Maintaining the brewery’s connection to East Hills and Grand Rapids as a whole is why Kris Spaulding is focusing more of its efforts on sustainability.
Sustainability has been goal since the brewery was opened in 2010, but as the capital flow to brewing equipment and physical build-outs has slowed, the concentration on sustainability can strengthen.
“We’re not trying to take over the world with our beer,” Avery said. “We want to be the local brewery and support our community. If we can distribute throughout our state, that’s wonderful, but we’d like to draw more people to Grand Rapids.”
Avery said the brewery team believes being a good steward to the community will help attract more visitors — and potential residents — to Grand Rapids for the long term, while making it a better place to be.
In 2014, Brewery Vivant became the fourth Certified B Corporation in the Grand Rapids area. B Corp certifications require for-profit companies to meet social, environmental, performance, accountability and transparency standards.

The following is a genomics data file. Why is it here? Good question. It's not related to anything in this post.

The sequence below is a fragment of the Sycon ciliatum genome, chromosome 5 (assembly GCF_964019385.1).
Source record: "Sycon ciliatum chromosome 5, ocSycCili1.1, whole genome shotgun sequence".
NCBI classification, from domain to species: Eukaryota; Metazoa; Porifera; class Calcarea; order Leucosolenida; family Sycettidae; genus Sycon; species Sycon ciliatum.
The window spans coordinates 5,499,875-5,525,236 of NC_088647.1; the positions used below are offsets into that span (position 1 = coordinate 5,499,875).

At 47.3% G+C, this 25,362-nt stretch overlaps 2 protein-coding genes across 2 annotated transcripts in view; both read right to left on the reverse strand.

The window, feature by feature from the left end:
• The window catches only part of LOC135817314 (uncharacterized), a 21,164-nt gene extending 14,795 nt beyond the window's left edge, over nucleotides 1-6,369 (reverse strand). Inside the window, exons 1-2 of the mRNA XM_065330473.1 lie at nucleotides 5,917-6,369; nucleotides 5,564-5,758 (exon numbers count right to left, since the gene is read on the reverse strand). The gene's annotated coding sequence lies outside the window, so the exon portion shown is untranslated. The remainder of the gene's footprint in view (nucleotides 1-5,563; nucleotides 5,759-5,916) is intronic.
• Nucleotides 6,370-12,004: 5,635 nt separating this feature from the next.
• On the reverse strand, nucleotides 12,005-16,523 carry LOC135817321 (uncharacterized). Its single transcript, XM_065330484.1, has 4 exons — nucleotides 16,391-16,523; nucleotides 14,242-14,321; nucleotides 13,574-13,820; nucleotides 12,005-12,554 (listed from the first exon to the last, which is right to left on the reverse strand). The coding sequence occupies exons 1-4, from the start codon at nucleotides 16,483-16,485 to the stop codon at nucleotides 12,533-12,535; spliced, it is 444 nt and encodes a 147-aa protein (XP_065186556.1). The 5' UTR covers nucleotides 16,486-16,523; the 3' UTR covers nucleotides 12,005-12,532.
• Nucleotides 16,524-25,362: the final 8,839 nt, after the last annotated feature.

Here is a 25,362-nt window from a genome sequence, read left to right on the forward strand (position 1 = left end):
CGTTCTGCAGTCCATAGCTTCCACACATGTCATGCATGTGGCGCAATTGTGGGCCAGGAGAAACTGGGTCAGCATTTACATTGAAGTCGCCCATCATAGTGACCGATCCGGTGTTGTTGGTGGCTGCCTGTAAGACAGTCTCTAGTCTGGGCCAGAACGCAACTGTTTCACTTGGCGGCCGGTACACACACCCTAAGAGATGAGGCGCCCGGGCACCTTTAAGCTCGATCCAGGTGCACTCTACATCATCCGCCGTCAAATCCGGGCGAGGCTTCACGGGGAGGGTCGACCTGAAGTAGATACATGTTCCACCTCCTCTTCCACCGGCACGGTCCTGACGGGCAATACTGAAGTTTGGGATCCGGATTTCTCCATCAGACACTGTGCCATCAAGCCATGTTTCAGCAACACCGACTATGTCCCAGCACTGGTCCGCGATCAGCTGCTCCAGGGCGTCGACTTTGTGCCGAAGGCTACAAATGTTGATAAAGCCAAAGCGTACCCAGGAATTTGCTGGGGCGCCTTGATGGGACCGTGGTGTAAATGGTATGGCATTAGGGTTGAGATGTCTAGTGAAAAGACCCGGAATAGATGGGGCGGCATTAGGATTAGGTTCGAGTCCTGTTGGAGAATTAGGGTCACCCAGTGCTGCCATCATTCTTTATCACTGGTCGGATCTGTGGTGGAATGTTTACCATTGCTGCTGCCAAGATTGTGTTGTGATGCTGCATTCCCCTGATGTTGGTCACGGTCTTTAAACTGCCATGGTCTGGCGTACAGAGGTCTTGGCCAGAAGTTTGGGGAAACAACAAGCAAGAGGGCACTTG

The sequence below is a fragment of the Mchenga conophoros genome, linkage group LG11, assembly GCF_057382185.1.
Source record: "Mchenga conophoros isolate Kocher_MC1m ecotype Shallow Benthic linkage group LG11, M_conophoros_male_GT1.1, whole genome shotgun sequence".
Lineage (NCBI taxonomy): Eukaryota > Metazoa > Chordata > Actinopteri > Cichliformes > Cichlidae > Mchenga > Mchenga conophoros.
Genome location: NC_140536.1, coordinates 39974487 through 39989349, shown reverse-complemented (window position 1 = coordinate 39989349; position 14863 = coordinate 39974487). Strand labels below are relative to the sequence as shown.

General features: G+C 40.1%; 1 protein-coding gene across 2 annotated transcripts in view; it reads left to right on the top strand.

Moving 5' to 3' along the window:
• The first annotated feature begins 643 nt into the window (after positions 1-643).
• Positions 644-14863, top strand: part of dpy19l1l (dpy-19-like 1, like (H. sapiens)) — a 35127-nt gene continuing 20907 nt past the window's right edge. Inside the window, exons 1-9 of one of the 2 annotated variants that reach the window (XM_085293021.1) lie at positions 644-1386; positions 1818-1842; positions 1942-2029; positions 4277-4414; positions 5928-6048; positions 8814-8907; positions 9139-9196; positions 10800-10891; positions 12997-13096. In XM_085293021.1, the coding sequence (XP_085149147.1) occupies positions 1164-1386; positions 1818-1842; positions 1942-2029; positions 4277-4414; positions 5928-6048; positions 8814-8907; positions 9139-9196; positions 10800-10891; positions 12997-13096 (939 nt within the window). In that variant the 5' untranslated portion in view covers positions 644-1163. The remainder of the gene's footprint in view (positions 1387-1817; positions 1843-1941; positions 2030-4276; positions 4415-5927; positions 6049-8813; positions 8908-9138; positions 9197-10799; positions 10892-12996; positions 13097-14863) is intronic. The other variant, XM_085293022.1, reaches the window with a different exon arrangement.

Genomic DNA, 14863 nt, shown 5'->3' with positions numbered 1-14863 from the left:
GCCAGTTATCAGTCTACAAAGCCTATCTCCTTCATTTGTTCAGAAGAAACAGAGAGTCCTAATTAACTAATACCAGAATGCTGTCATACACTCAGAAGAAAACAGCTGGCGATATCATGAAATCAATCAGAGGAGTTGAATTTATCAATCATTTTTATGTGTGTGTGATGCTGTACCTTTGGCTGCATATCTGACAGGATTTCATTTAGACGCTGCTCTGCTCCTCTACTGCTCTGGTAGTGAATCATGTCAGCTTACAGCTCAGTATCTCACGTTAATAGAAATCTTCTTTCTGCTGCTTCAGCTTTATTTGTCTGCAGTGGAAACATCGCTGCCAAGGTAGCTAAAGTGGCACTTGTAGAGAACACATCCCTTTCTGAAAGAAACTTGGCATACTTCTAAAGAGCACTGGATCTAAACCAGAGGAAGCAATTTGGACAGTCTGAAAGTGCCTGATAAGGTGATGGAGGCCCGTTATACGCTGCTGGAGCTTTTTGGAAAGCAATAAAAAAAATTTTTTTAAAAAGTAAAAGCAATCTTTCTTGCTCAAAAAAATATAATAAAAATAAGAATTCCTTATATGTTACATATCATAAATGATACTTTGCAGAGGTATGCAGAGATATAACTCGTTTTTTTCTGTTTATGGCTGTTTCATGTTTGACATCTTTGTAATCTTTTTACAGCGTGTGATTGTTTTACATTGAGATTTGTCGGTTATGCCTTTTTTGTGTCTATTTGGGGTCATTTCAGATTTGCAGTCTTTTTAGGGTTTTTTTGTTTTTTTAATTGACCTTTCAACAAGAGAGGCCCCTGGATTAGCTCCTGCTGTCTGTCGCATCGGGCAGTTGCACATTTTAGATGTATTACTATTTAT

The threshold for certification by the nonprofit B Lab in Wayne, Pennsylvania, is 80 points. When first certified, Brewery Vivant scored 86. This year, while going through the recertification process, Brewery Vivant was randomly selected for an on-site audit and scored 110.
Spaulding said the audit process helps keep companies honest but also clears up confusion and helps show what organizations can do better in the future.
Since the brewery was first certified, Spaulding said the business now has the financial means to offer better employee benefits and was able to better identify and strengthen company policies.